Julian Samora Research Institute and MSUFCU Partner for Budgeting Presentation
At the tail end of November, Lansing area parents and their high-school aged children gathered in the library of Gardner Middle School to discuss college financing options. This presentation, however, had something a little extra: it would be conducted in English and Spanish.
Exito Educativo partnered with Michigan State University’s prestigious Julian Samora Research Institute to host the event. The Exito Educativo program is an afterschool program for Latino families that seeks to lay the groundwork for college, providing bilingual presentations on topics ranging from the purposes of tertiary education and the application process to scholarship resources and budgeting.
Liliana, a manager at MSUFCU, served as an expert translator for members of the community that came to educate the participants. Teri Bernero, who has worked with the Lansing school district for over 26 years and served on multiple boards, led the opening remarks, seeking to inspire the young adults to take charge of their futures.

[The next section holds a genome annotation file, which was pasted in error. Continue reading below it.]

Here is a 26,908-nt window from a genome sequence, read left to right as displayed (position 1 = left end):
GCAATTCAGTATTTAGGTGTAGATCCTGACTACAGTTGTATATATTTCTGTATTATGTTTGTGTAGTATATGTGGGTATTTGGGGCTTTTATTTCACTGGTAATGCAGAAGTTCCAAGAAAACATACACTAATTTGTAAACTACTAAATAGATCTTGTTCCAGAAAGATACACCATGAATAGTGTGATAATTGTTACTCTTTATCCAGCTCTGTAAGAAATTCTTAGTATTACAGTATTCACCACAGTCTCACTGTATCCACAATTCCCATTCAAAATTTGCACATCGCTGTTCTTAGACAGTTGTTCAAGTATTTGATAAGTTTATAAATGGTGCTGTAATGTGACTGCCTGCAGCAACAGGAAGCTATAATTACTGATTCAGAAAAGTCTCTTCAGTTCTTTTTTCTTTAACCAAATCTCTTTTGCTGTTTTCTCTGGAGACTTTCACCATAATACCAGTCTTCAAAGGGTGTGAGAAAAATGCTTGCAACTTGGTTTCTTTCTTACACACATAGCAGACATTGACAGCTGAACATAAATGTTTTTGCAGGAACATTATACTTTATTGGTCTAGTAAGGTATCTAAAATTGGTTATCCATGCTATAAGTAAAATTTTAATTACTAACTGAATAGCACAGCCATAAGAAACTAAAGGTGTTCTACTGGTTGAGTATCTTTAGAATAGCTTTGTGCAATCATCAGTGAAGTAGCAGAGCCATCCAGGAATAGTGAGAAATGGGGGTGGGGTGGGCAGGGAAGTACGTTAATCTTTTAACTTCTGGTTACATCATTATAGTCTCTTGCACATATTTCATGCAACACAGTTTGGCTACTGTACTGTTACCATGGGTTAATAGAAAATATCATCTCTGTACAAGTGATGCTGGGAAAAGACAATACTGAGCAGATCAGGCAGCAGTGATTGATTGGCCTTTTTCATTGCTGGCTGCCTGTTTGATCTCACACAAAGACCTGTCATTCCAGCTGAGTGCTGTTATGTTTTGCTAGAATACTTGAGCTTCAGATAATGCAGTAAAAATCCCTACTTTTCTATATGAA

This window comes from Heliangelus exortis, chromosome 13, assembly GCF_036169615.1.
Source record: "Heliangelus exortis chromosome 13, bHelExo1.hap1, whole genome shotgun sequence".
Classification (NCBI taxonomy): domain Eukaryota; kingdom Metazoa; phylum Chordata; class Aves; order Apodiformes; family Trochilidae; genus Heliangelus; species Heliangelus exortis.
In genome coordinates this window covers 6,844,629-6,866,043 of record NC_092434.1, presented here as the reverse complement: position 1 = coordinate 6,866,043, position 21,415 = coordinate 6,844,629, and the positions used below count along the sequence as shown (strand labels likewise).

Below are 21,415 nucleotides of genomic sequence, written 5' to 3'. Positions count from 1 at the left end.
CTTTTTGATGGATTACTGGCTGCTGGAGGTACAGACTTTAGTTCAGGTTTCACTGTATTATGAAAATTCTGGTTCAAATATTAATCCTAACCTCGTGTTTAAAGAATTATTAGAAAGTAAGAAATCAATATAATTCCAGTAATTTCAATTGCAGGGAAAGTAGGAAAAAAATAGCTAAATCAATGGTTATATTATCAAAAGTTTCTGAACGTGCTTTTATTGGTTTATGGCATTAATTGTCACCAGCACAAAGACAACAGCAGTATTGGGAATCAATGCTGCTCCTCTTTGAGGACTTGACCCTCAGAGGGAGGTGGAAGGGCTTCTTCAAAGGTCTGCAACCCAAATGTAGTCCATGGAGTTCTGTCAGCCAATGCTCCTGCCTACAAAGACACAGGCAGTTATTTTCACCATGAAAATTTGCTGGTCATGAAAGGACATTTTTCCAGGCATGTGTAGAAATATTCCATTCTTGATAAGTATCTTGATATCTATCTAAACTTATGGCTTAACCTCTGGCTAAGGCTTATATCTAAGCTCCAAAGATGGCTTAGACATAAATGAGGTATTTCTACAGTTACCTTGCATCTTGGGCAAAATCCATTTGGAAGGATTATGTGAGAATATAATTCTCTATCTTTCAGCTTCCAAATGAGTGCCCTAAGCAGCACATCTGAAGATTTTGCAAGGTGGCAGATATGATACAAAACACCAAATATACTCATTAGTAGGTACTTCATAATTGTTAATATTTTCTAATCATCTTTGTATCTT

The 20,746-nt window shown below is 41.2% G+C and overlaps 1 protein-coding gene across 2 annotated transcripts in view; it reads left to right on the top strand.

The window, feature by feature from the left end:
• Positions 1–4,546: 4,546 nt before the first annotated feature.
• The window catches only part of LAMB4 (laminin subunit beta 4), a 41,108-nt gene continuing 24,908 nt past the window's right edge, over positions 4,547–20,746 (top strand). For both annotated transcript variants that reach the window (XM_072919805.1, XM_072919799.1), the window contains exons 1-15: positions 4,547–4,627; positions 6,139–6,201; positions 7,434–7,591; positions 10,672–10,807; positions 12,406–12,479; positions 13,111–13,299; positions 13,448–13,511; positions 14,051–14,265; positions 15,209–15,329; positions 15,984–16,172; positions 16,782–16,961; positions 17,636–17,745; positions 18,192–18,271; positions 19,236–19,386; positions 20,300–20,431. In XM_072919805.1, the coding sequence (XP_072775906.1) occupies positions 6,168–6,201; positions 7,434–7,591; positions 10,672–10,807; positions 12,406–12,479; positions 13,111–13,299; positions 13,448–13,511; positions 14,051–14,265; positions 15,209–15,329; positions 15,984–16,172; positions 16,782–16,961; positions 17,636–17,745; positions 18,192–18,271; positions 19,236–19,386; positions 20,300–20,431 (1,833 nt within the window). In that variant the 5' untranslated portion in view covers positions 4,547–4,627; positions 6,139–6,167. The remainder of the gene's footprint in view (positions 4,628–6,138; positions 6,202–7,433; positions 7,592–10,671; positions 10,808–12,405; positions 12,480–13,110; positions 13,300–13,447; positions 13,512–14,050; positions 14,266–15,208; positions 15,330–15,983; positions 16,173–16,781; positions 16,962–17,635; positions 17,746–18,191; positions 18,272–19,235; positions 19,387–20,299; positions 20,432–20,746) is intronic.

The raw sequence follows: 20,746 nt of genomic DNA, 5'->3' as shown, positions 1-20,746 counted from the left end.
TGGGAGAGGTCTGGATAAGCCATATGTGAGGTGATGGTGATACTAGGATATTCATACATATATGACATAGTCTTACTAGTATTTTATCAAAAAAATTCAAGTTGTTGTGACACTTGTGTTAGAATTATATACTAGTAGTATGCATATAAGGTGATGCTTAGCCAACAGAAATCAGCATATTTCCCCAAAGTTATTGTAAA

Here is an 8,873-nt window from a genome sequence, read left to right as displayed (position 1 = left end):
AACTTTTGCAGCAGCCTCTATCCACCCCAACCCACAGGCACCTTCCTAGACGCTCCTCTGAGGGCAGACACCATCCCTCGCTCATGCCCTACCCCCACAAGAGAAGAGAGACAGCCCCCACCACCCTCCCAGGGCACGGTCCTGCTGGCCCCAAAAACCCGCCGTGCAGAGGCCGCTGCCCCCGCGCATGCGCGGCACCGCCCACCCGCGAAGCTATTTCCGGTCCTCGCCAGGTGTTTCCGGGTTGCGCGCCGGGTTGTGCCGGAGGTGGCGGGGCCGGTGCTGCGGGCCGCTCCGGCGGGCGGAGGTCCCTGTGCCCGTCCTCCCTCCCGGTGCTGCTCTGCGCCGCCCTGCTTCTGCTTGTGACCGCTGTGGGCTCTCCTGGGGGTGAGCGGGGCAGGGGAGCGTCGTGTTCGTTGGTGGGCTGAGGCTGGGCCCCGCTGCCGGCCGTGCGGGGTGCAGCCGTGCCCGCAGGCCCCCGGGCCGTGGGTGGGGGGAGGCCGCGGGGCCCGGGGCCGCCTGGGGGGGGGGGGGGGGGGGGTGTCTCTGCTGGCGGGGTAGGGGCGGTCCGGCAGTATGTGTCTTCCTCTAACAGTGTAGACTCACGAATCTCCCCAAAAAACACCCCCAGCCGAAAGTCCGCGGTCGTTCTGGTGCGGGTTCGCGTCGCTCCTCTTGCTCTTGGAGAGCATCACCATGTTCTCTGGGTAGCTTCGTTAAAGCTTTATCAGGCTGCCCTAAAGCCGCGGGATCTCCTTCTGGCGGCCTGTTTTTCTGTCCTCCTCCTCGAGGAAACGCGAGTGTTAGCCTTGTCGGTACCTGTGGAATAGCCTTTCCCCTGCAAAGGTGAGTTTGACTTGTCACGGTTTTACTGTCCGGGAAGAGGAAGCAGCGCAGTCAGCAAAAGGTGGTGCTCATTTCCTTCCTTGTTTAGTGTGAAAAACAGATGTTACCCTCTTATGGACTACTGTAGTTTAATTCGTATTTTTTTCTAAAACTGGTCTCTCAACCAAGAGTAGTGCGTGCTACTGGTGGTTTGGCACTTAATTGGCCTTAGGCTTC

MSUFCU’s Financial Education team followed up by leading “The Bead Game,” a fun, hands-on introduction to budgeting. Participants moved beads around a chart of expenses, negotiating between needs and wants and learning to navigate their funds in a crisis.
“We heard great things about the presentation and overall they loved the activity with the beads,” said Liliana. “My son, who accompanies me to the program presentations, still cannot understand how it is that people have to give up something in order to get something else. He also mentioned that this has been his favorite session so far.”
Cecilia, a member of the Financial Education team, is participating in MSUFCU’s new Logros Program, which aims to teach employees Spanish so they may better reach members’ needs. She saw this as a great opportunity to get her feet wet.
“I do speak some Spanish already,” said Cecilia, “but this presentation helped me pick up new vocabulary. Explaining finances in a second language is a challenge, even if you’re fluent.”